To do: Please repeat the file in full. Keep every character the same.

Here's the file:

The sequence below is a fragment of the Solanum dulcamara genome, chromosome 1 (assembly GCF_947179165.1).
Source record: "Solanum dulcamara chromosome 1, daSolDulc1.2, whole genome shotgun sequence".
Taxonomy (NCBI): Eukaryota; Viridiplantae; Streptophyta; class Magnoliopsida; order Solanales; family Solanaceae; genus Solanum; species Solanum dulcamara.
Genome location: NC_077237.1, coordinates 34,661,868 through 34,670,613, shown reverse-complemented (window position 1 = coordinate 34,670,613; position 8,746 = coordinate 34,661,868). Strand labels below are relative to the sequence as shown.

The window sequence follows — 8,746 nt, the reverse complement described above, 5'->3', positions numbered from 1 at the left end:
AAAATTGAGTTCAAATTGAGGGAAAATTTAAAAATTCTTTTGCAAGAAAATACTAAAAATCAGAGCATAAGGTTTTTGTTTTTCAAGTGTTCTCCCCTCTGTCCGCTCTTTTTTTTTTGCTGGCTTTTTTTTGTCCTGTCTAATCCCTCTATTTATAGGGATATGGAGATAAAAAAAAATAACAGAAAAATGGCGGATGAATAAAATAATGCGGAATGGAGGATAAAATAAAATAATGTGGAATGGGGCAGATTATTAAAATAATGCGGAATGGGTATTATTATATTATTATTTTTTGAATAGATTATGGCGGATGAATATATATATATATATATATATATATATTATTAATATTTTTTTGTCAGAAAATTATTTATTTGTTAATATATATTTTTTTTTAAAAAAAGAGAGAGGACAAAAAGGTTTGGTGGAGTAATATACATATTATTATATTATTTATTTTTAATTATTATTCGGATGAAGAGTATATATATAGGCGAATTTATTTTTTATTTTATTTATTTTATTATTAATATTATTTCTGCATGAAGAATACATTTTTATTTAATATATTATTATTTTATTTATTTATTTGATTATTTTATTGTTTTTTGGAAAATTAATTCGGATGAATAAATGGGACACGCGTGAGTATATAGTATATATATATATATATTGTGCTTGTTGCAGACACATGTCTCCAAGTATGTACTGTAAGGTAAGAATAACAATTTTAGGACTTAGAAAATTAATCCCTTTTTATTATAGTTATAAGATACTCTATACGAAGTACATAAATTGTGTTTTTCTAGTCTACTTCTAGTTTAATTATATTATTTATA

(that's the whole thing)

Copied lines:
The sequence below is a fragment of the Solanum dulcamara genome, chromosome 1 (assembly GCF_947179165.1).
Source record: "Solanum dulcamara chromosome 1, daSolDulc1.2, whole genome shotgun sequence".
Taxonomy (NCBI): Eukaryota; Viridiplantae; Streptophyta; class Magnoliopsida; order Solanales; family Solanaceae; genus Solanum; species Solanum dulcamara.
Genome location: NC_077237.1, coordinates 34,661,868 through 34,670,613, shown reverse-complemented (window position 1 = coordinate 34,670,613; position 8,746 = coordinate 34,661,868). Strand labels below are relative to the sequence as shown.

The window sequence follows — 8,746 nt, the reverse complement described above, 5'->3', positions numbered from 1 at the left end:
AAAATTGAGTTCAAATTGAGGGAAAATTTAAAAATTCTTTTGCAAGAAAATACTAAAAATCAGAGCATAAGGTTTTTGTTTTTCAAGTGTTCTCCCCTCTGTCCGCTCTTTTTTTTTTGCTGGCTTTTTTTTGTCCTGTCTAATCCCTCTATTTATAGGGATATGGAGATAAAAAAAAATAACAGAAAAATGGCGGATGAATAAAATAATGCGGAATGGAGGATAAAATAAAATAATGTGGAATGGGGCAGATTATTAAAATAATGCGGAATGGGTATTATTATATTATTATTTTTTGAATAGATTATGGCGGATGAATATATATATATATATATATATATATATTATTAATATTTTTTTGTCAGAAAATTATTTATTTGTTAATATATATTTTTTTTTAAAAAAAGAGAGAGGACAAAAAGGTTTGGTGGAGTAATATACATATTATTATATTATTTATTTTTAATTATTATTCGGATGAAGAGTATATATATAGGCGAATTTATTTTTTATTTTATTTATTTTATTATTAATATTATTTCTGCATGAAGAATACATTTTTATTTAATATATTATTATTTTATTTATTTATTTGATTATTTTATTGTTTTTTGGAAAATTAATTCGGATGAATAAATGGGACACGCGTGAGTATATAGTATATATATATATATATTGTGCTTGTTGCAGACACATGTCTCCAAGTATGTACTGTAAGGTAAGAATAACAATTTTAGGACTTAGAAAATTAATCCCTTTTTATTATAGTTATAAGATACTCTATACGAAGTACATAAATTGTGTTTTTCTAGTCTACTTCTAGTTTAATTATATTATTTATA